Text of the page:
H. 161.3 cm (63 1/2 in); W. 45.7 cm (18 in); d. 25.4 cm (10 in)
Gift of Mrs. G. W. Neville and Miss Cardwell, 1906
On view at The Met Fifth Avenue in Gallery 130
During the New Kingdom, coffin and cartonnage styles were consistent throughout Egypt. With the diminution of central influence in the Third Intermediate Period, the evolution of coffin styles in Thebes and southern Upper Egypt remained relatively continuous, but recent research has shown that that a distinctive style evolved in northern Upper Egypt. This cartonnage is an example of the northern Upper Egyptian style that extended from Beni Hassan to the Memphite area, and included the Fayum. The style may have stretched into the Delta, although there is so far too little information about Delta burial practices to decide. Characteristics of the overall style observable here include the plain white ground with a single line of inscription, the 'living' pose of the female with one arm clasped beneath her breast and the other extended by her side, and the insertion of a separate wood face for the cartonnage. In addition the inscriptions are frequently corrupt, but regularly include a distinguishing phrase within the offering formula, as in the case of the female cartonnage: "may he give water to your ba, offerings to your corpse, clothing to your mummy." Distinctive ornamental elements visible include the black and white chain-like element running alongside the inscription column, and a colorful "glove" that covers the lower hand.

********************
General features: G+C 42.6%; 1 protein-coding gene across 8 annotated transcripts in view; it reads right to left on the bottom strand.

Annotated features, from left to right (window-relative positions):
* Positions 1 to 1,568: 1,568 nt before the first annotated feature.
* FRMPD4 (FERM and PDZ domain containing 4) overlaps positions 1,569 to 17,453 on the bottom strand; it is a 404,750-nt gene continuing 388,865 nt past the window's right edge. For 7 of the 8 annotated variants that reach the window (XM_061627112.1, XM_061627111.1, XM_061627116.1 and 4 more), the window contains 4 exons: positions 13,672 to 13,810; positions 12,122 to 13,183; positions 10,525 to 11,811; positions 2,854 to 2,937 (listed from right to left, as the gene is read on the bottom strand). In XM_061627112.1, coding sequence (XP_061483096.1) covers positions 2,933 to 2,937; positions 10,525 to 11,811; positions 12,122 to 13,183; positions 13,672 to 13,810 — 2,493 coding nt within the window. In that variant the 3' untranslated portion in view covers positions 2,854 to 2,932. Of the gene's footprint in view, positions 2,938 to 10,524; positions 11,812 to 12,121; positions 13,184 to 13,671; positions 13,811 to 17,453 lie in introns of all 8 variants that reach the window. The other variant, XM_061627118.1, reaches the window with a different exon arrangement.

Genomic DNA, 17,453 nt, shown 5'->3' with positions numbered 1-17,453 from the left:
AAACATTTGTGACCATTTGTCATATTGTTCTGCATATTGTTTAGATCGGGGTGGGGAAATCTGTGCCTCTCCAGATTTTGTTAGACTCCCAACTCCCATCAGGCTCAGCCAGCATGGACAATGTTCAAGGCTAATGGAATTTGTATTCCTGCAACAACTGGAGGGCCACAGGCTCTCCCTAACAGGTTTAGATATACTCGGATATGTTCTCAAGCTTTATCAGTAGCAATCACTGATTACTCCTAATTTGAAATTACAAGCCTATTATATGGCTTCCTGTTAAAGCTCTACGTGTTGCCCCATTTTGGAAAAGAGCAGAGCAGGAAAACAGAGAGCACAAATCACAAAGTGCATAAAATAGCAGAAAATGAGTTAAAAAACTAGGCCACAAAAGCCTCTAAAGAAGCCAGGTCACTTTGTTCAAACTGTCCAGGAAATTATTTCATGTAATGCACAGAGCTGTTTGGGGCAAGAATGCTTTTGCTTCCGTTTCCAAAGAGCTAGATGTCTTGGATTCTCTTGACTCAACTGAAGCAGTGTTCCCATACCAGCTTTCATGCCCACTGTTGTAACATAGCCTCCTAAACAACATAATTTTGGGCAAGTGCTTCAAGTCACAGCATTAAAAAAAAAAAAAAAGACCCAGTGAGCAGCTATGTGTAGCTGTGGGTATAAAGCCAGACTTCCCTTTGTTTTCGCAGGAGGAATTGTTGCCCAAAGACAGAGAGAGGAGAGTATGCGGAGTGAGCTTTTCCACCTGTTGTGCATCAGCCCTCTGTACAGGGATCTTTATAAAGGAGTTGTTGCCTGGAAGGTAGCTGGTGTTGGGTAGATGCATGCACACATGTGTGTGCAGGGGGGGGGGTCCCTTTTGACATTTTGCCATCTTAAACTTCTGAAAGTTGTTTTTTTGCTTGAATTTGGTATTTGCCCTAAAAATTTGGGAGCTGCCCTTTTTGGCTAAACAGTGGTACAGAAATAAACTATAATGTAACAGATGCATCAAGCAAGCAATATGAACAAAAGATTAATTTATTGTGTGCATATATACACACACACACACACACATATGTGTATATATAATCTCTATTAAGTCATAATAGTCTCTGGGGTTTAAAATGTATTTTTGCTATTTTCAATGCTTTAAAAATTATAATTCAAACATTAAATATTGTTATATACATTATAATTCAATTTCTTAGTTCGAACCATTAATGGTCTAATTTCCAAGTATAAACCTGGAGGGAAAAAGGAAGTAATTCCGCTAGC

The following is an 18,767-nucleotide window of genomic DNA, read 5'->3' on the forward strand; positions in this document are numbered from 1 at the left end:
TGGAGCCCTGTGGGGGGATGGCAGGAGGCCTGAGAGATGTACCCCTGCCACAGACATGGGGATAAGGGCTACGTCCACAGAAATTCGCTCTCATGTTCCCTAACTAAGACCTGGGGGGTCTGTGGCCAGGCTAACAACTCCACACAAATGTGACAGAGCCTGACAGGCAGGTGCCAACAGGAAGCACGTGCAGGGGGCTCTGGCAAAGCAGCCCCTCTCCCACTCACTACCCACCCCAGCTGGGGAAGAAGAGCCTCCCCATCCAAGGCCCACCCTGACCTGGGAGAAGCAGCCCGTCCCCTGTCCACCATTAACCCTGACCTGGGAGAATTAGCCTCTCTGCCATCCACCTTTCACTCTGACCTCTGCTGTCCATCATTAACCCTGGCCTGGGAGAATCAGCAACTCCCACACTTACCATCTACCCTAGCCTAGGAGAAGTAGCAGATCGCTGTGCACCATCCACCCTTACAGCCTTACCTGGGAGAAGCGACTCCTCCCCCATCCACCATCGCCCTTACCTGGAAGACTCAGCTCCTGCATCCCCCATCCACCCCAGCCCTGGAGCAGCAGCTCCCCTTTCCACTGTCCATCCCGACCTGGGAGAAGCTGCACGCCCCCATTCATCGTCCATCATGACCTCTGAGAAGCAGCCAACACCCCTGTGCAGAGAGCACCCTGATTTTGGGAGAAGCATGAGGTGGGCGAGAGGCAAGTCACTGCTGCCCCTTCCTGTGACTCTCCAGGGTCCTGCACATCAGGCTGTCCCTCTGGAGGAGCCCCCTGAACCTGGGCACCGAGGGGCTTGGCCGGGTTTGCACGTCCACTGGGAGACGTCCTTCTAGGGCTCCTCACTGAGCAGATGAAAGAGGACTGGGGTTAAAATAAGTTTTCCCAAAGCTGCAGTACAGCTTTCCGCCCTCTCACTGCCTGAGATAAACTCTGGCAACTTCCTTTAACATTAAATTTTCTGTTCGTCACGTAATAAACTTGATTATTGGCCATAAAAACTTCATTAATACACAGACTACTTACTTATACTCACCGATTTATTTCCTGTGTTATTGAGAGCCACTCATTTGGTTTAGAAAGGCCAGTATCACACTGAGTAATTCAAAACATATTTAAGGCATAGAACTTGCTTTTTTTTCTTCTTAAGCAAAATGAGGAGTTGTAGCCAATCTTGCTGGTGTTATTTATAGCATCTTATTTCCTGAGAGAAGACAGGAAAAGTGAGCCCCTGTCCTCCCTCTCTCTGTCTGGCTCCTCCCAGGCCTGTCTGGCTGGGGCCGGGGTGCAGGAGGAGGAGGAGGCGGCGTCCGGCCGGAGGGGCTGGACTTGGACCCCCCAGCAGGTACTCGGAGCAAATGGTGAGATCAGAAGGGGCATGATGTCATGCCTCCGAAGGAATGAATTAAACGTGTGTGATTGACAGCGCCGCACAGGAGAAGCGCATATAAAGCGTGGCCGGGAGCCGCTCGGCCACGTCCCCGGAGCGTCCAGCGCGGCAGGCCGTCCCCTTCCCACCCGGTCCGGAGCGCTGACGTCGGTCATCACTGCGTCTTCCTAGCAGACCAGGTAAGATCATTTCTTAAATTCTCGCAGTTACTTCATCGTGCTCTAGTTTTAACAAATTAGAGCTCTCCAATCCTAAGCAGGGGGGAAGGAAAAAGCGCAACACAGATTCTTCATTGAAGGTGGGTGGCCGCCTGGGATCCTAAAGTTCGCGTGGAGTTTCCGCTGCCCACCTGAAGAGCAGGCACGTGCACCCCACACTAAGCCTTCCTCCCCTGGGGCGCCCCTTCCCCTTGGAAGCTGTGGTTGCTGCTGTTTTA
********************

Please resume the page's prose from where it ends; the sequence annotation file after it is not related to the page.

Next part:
Received with a group of material described as excavated by John Cardwell 1886–1889 at Meidum under a permit granted by Tawfik Pasha, and received in partage. Donated to the museum by the daughters of John Cardwell in 1906.
Taylor, John H. 2009. "Coffins as Evidence for a "North-South Divide" in the 22nd-25th Dynasties." In The Libyan Period in Egypt. Historical and Cultural Studies into the 21st-24th Dynasties: Proceedings of a Converence at Leiden University, 25-27 October 2007, edited by Gerard P. F. Broekman, Robert J. Demarée, and Olaf E. Kaper. Leiden, pp. 381ff., pl. 8.